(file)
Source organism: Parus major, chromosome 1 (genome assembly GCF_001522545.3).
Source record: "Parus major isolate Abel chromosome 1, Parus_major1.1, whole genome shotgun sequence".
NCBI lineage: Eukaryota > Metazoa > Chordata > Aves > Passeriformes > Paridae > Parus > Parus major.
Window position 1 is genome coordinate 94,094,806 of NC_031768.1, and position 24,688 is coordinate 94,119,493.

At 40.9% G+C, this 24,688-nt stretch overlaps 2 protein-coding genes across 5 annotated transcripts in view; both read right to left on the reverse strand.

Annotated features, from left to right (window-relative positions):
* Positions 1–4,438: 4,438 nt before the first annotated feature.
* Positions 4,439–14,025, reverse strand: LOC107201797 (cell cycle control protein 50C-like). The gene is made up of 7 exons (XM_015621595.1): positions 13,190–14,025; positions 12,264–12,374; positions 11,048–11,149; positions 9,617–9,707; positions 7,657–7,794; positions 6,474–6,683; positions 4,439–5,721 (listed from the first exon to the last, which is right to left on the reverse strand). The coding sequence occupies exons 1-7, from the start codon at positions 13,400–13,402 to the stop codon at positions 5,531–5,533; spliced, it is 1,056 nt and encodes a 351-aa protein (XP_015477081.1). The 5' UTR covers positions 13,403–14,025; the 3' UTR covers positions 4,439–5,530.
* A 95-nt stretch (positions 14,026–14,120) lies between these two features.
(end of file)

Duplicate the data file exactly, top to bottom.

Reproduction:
Source organism: Parus major, chromosome 1 (genome assembly GCF_001522545.3).
Source record: "Parus major isolate Abel chromosome 1, Parus_major1.1, whole genome shotgun sequence".
NCBI lineage: Eukaryota > Metazoa > Chordata > Aves > Passeriformes > Paridae > Parus > Parus major.
Window position 1 is genome coordinate 94,094,806 of NC_031768.1, and position 24,688 is coordinate 94,119,493.

At 40.9% G+C, this 24,688-nt stretch overlaps 2 protein-coding genes across 5 annotated transcripts in view; both read right to left on the reverse strand.

Annotated features, from left to right (window-relative positions):
* Positions 1–4,438: 4,438 nt before the first annotated feature.
* Positions 4,439–14,025, reverse strand: LOC107201797 (cell cycle control protein 50C-like). The gene is made up of 7 exons (XM_015621595.1): positions 13,190–14,025; positions 12,264–12,374; positions 11,048–11,149; positions 9,617–9,707; positions 7,657–7,794; positions 6,474–6,683; positions 4,439–5,721 (listed from the first exon to the last, which is right to left on the reverse strand). The coding sequence occupies exons 1-7, from the start codon at positions 13,400–13,402 to the stop codon at positions 5,531–5,533; spliced, it is 1,056 nt and encodes a 351-aa protein (XP_015477081.1). The 5' UTR covers positions 13,403–14,025; the 3' UTR covers positions 4,439–5,530.
* A 95-nt stretch (positions 14,026–14,120) lies between these two features.